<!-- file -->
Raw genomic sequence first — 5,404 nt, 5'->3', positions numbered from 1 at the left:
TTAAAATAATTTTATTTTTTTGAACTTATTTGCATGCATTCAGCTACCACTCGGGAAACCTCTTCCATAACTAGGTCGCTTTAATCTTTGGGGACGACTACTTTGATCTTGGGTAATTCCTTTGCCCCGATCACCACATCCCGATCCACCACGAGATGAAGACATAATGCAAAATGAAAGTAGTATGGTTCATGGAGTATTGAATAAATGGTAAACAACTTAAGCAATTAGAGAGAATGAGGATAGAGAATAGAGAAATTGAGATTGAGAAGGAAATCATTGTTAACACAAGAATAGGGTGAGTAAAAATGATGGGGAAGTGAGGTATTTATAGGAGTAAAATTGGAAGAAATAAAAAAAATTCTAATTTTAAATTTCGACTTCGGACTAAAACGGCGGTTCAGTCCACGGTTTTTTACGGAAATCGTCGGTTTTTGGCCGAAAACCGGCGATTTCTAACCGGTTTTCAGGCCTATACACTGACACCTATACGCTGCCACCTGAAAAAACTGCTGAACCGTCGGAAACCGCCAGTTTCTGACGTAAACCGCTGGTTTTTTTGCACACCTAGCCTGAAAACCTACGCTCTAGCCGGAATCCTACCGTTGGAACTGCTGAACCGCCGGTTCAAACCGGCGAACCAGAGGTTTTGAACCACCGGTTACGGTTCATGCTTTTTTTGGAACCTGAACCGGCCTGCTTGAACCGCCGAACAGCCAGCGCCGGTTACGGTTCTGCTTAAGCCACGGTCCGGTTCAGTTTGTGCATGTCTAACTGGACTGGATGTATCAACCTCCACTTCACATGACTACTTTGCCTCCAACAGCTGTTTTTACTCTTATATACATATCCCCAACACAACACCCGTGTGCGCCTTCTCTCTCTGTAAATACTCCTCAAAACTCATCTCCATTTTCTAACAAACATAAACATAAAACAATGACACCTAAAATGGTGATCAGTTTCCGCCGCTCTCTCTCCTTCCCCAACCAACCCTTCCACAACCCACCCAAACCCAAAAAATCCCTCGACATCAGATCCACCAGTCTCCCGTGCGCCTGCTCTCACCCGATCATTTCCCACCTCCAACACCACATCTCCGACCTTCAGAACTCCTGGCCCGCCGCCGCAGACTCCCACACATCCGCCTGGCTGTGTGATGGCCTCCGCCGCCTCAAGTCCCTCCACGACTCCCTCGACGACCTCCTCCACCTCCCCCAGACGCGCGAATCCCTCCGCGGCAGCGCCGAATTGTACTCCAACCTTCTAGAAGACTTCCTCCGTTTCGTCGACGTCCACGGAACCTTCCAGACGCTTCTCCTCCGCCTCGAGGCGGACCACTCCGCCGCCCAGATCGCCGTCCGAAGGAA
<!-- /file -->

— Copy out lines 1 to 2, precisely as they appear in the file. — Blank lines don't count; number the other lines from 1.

Raw genomic sequence first — 5,404 nt, 5'->3', positions numbered from 1 at the left:
TTAAAATAATTTTATTTTTTTGAACTTATTTGCATGCATTCAGCTACCACTCGGGAAACCTCTTCCATAACTAGGTCGCTTTAATCTTTGGGGACGACTACTTTGATCTTGGGTAATTCCTTTGCCCCGATCACCACATCCCGATCCACCACGAGATGAAGACATAATGCAAAATGAAAGTAGTATGGTTCATGGAGTATTGAATAAATGGTAAACAACTTAAGCAATTAGAGAGAATGAGGATAGAGAATAGAGAAATTGAGATTGAGAAGGAAATCATTGTTAACACAAGAATAGGGTGAGTAAAAATGATGGGGAAGTGAGGTATTTATAGGAGTAAAATTGGAAGAAATAAAAAAAATTCTAATTTTAAATTTCGACTTCGGACTAAAACGGCGGTTCAGTCCACGGTTTTTTACGGAAATCGTCGGTTTTTGGCCGAAAACCGGCGATTTCTAACCGGTTTTCAGGCCTATACACTGACACCTATACGCTGCCACCTGAAAAAACTGCTGAACCGTCGGAAACCGCCAGTTTCTGACGTAAACCGCTGGTTTTTTTGCACACCTAGCCTGAAAACCTACGCTCTAGCCGGAATCCTACCGTTGGAACTGCTGAACCGCCGGTTCAAACCGGCGAACCAGAGGTTTTGAACCACCGGTTACGGTTCATGCTTTTTTTGGAACCTGAACCGGCCTGCTTGAACCGCCGAACAGCCAGCGCCGGTTACGGTTCTGCTTAAGCCACGGTCCGGTTCAGTTTGTGCATGTCTAACTGGACTGGATGTATCAACCTCCACTTCACATGACTACTTTGCCTCCAACAGCTGTTTTTACTCTTATATACATATCCCCAACACAACACCCGTGTGCGCCTTCTCTCTCTGTAAATACTCCTCAAAACTCATCTCCATTTTCTAACAAACATAAACATAAAACAATGACACCTAAAATGGTGATCAGTTTCCGCCGCTCTCTCTCCTTCCCCAACCAACCCTTCCACAACCCACCCAAACCCAAAAAATCCCTCGACATCAGATCCACCAGTCTCCCGTGCGCCTGCTCTCACCCGATCATTTCCCACCTCCAACACCACATCTCCGACCTTCAGAACTCCTGGCCCGCCGCCGCAGACTCCCACACATCCGCCTGGCTGTGTGATGGCCTCCGCCGCCTCAAGTCCCTCCACGACTCCCTCGACGACCTCCTCCACCTCCCCCAGACGCGCGAATCCCTCCGCGGCAGCGCCGAATTGTACTCCAACCTTCTAGAAGACTTCCTCCGTTTCGTCGACGTCCACGGAACCTTCCAGACGCTTCTCCTCCGCCTCGAGGCGGACCACTCCGCCGCCCAGATCGCCGTCCGAAGGAA